Plan 99was adopted by the City Council in October 1999. It was adopted following a broad discussion among citizens, organizations, local authorities, companies and governmental authorities. The aim of the City Plan 99 is to “build the city inwards,” avoiding the use of virgin land for new development. The plan aims at achieving sustainable urban development in accordance with the commitments of the international community reflected in the Habitat Agenda.
(The paper is available on the Special Session Web site, although not as an official United Nations document. For further information contact: Mats Pemer, Director, Strategic Department, Stockholm; tel: 46-8-508-266-44;
fax: 46-8-508-272-23; e-mail: email@example.com.)
Presenting the case study, Mr. PEMER, Director of the Strategic Department, Stockholm City Planning Administration, said that as a developing city, Stockholm had important future possibilities. To preserve the city’s attractiveness, it was important to continue to develop the city. Since 1920, the city had been buying land for development, preserving some of it for parks and recreation areas. Major investments, which had been made in the centralized heating, water and sewage systems, had resulted in improved water quality and sanitary conditions.
The fact that many industrial facilities had been removed from the city, leaving behind vacant land, presented a good opportunity for rehabilitating those areas, he continued. The city authorities had sought wide participation from citizens and companies, as well as local government, in urban planning for the new century. Through that process, a plan of “inward development” had been selected. With 70 per cent of the people coming to work from the suburbs, the improved transportation system would open new possibilities for suburban development. A highly developed network of pedestrian lanes and bike trails would contribute to the environmental health of the city. An extension of the inner city in the modern shape was being pursued, transforming disadvantaged and abandoned areas into attractive neighborhoods.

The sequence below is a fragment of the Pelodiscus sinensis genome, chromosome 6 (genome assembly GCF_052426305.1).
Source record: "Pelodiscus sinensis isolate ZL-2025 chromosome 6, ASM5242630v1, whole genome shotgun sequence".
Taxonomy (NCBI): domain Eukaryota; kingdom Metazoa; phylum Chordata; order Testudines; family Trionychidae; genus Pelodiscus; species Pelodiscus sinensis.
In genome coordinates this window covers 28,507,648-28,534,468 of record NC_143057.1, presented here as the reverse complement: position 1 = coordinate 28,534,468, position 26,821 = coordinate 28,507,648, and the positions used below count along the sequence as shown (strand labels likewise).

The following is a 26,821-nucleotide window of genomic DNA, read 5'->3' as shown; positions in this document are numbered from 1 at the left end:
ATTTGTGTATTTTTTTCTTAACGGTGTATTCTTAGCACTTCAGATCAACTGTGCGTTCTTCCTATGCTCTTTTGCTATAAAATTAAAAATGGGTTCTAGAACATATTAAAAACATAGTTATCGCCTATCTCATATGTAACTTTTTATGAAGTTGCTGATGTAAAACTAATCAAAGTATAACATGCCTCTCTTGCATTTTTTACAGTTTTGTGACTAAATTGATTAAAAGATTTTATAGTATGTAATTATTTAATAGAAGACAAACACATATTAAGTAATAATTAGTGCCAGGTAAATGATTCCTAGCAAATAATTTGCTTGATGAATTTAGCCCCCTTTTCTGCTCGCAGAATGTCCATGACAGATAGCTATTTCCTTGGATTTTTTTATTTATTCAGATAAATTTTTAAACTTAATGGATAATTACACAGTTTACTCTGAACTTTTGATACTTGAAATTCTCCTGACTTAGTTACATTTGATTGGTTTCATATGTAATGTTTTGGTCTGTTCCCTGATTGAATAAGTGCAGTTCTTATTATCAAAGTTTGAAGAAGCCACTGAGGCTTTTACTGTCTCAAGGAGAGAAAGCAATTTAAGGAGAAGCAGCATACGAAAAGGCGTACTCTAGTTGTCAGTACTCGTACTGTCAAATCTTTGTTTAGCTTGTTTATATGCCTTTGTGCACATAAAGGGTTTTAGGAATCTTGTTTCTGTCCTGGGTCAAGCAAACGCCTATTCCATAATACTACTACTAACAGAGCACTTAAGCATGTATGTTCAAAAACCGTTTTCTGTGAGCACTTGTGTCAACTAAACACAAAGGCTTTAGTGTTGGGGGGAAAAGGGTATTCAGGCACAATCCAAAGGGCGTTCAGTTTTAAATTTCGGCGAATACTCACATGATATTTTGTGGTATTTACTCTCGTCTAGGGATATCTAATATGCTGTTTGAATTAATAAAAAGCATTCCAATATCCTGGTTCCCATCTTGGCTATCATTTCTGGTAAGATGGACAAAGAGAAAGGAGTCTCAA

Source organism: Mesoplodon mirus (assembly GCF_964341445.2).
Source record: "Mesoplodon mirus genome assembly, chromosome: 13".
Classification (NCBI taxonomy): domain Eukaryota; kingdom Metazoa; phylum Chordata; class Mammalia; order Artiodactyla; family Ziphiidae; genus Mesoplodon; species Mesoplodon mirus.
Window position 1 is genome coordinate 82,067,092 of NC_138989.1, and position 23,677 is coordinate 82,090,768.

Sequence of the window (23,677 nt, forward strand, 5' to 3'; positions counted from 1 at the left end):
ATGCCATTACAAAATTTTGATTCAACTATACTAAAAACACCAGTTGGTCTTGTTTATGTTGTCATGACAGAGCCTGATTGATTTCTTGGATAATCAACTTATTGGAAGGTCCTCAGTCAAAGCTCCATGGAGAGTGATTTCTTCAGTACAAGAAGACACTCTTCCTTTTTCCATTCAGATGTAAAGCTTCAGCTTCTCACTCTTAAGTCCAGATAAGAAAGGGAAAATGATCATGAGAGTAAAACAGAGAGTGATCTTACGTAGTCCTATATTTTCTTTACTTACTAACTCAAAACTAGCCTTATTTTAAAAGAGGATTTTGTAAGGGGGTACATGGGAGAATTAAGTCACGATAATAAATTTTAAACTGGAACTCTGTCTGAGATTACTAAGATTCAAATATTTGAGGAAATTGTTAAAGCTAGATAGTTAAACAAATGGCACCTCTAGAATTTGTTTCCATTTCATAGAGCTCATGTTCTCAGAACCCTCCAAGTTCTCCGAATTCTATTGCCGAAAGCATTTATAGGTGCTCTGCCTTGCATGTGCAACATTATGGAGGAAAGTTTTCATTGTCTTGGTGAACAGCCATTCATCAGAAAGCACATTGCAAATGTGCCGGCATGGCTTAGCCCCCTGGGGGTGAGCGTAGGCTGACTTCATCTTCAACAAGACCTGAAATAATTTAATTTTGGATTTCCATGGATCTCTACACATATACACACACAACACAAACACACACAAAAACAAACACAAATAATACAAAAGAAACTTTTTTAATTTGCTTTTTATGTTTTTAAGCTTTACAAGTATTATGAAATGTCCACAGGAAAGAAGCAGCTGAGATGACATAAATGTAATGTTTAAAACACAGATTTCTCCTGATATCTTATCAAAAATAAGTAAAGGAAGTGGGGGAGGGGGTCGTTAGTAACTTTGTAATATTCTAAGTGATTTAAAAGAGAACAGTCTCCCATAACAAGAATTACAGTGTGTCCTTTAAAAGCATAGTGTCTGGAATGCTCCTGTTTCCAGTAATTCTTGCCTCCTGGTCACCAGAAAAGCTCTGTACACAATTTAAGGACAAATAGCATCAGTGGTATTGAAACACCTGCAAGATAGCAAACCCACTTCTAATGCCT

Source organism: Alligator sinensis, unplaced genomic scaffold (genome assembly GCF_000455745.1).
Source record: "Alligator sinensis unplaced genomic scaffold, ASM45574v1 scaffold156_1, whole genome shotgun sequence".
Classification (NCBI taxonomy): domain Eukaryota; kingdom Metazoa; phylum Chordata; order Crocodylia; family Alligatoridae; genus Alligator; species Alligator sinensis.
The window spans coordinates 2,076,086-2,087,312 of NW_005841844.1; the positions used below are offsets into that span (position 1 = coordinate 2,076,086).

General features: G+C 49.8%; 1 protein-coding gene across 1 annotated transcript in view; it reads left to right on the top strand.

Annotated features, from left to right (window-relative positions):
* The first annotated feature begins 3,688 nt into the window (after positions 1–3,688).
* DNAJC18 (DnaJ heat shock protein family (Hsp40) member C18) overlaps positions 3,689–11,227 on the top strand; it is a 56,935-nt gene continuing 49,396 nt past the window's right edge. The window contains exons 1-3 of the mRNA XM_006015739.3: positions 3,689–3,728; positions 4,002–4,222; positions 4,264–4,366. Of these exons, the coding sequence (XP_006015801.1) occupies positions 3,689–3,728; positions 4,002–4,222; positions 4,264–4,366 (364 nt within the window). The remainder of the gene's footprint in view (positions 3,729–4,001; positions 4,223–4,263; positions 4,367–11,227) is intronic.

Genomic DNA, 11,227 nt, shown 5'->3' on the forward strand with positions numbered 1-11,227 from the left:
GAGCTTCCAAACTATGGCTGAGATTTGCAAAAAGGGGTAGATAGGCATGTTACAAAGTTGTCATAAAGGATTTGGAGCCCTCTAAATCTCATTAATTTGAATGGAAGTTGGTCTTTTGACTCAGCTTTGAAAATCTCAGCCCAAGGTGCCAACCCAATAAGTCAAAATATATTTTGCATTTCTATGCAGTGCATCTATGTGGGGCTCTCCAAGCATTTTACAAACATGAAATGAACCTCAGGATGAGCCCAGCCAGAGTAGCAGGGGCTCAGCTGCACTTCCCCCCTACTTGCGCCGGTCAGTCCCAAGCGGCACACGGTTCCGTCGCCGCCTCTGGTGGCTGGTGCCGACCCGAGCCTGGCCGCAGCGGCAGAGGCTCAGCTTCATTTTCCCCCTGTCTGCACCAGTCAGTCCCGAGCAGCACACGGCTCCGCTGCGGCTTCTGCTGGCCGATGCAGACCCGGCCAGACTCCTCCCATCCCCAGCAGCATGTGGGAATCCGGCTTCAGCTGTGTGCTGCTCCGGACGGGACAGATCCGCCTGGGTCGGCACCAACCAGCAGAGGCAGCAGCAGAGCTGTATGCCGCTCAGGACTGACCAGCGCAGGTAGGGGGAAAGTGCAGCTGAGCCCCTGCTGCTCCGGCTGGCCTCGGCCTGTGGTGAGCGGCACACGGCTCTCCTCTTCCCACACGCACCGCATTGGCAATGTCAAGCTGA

He said that continuing urban sprawl had a negative impact on the city’s development, and the city authorities were trying to address that problem. Stockholm would develop through both preservation and new building. A so-called “green belt” would be expanded. Local infrastructures should be adapted to the needs of a healthy and liveable city.
Facilitator of the segment, TOSHIYASU NODA, Director for Disaster Preparedness of the Cabinet Office of Japan, highlighted the main points of the presentation, saying that the strategy of the new plan was not to use virgin land for new development. It was important that previously developed land was being re-developed. Pursuing the principle of compact development, the city was making efforts to transform industrial areas into attractive neighbourhoods. Urban sprawl was not positive from the point of view of sustainability, and the creation of a network of fast and reliable trains was establishing an important urban-rural linkage. It was also reassuring that the inhabitants were participating in the project.
In the ensuring discussion, a speaker said that in order to make cities attractive, jobs had to be created and innovative approaches should be sought. With the creation of jobs, people would return to run-down areas, helping to turn them around. Another speaker added that Sweden’s example showed that it was possible to obtain good results after centuries of development. Fast solutions and immediate results were often artificial. The fact that Sweden had devoted a long time to finding sustainable and lasting solutions was an important lesson. Instead of seeking immediate results, it was necessary to look for sustainable solutions.
More emphasis on public transportation was of utmost importance, a country representative said. Also, compact cities increased the value of the land, and that question needed to be addressed by appropriate land registration and taxation. Other speakers emphasized the importance of good forests and water supplies and said cities should be green and livable. Several speakers also expressed great interest in industrial re-conversion and inward growth, asking for details of such projects.